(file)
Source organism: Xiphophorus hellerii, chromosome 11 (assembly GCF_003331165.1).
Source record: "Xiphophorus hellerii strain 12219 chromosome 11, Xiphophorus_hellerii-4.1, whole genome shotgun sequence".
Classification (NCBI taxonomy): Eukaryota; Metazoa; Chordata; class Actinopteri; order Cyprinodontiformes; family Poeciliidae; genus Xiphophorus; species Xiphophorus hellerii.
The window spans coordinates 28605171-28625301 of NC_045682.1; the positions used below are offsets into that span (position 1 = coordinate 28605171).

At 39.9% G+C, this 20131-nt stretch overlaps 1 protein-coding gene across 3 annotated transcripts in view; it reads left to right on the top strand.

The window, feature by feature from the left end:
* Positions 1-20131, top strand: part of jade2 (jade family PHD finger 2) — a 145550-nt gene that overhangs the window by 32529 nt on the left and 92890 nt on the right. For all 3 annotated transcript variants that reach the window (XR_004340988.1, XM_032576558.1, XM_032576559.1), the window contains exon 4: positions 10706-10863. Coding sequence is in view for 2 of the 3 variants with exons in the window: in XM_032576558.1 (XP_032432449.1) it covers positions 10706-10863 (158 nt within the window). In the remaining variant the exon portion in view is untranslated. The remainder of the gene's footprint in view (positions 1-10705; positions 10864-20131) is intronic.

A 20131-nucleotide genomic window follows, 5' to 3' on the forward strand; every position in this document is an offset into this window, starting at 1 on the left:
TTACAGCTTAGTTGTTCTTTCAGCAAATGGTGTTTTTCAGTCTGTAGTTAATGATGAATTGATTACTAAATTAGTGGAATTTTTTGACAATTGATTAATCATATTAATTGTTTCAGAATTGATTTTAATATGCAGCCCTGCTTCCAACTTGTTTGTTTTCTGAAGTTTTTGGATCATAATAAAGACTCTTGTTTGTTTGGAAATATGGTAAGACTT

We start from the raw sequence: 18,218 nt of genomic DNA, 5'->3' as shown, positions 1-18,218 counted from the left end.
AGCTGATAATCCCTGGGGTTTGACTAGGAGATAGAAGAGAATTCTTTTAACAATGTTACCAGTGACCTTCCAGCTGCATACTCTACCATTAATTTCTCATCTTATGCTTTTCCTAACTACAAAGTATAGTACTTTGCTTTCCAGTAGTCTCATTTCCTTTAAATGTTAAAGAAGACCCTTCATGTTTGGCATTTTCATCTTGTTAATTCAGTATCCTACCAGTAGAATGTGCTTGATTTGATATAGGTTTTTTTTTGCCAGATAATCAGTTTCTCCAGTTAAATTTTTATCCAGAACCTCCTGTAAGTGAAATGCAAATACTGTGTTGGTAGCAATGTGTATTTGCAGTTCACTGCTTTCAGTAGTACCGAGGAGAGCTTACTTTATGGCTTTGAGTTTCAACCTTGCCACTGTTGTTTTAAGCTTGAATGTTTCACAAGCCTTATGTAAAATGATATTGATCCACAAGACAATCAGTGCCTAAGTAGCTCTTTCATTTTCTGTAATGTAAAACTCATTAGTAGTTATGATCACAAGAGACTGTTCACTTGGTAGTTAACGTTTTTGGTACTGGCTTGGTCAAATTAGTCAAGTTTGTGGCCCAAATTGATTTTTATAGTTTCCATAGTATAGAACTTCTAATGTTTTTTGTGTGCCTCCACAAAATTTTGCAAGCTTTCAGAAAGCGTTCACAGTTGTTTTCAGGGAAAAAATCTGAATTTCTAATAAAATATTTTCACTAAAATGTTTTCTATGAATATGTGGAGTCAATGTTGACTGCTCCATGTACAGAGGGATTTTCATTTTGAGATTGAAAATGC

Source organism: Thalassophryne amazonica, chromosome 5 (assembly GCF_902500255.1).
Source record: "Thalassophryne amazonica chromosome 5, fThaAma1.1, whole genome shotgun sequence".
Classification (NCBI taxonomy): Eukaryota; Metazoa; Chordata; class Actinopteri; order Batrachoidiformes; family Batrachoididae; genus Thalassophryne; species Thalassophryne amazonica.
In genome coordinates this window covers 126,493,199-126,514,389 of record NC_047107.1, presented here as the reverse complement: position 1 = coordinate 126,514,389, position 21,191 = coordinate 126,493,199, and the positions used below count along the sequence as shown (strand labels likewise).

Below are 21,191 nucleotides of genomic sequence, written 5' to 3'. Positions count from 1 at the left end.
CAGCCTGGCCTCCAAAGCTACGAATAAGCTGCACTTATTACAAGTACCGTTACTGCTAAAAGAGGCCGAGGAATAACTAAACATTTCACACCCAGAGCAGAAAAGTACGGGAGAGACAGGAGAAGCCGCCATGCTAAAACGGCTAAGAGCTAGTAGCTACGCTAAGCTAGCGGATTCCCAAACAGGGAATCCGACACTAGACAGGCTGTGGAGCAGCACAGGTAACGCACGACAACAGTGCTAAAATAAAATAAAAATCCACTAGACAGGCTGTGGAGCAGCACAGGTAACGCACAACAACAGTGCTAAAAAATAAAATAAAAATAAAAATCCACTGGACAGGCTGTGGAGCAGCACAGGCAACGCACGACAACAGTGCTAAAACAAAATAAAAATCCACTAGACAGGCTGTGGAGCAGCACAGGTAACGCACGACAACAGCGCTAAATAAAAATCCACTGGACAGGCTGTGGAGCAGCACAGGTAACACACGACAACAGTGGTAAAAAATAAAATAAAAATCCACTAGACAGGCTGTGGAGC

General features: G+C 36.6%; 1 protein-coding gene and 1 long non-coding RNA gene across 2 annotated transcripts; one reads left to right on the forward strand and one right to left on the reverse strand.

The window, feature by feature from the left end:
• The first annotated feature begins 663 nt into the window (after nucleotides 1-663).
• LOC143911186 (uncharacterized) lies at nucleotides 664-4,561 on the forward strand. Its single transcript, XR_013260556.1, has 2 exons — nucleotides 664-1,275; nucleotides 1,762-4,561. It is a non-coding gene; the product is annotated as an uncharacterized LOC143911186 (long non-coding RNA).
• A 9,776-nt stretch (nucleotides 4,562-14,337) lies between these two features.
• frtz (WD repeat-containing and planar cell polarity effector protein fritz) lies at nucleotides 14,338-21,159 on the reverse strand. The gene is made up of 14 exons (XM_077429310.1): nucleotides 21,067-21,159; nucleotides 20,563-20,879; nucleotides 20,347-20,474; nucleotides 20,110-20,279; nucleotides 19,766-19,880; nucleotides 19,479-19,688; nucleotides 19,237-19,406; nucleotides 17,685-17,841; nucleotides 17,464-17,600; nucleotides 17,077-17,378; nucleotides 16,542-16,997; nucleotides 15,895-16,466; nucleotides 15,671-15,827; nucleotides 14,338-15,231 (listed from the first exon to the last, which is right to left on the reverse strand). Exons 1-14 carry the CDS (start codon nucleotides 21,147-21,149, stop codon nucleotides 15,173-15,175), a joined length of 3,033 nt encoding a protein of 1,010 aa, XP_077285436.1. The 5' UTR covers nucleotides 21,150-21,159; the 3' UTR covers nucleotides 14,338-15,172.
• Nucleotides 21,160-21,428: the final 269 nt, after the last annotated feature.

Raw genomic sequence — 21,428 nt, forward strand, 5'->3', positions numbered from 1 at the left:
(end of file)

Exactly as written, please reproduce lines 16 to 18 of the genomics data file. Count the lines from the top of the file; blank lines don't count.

Below are 21,191 nucleotides of genomic sequence, written 5' to 3'. Positions count from 1 at the left end.
CAGCCTGGCCTCCAAAGCTACGAATAAGCTGCACTTATTACAAGTACCGTTACTGCTAAAAGAGGCCGAGGAATAACTAAACATTTCACACCCAGAGCAGAAAAGTACGGGAGAGACAGGAGAAGCCGCCATGCTAAAACGGCTAAGAGCTAGTAGCTACGCTAAGCTAGCGGATTCCCAAACAGGGAATCCGACACTAGACAGGCTGTGGAGCAGCACAGGTAACGCACGACAACAGTGCTAAAATAAAATAAAAATCCACTAGACAGGCTGTGGAGCAGCACAGGTAACGCACAACAACAGTGCTAAAAAATAAAATAAAAATAAAAATCCACTGGACAGGCTGTGGAGCAGCACAGGCAACGCACGACAACAGTGCTAAAACAAAATAAAAATCCACTAGACAGGCTGTGGAGCAGCACAGGTAACGCACGACAACAGCGCTAAATAAAAATCCACTGGACAGGCTGTGGAGCAGCACAGGTAACACACGACAACAGTGGTAAAAAATAAAATAAAAATCCACTAGACAGGCTGTGGAGC

General features: G+C 36.6%; 1 protein-coding gene and 1 long non-coding RNA gene across 2 annotated transcripts; one reads left to right on the forward strand and one right to left on the reverse strand.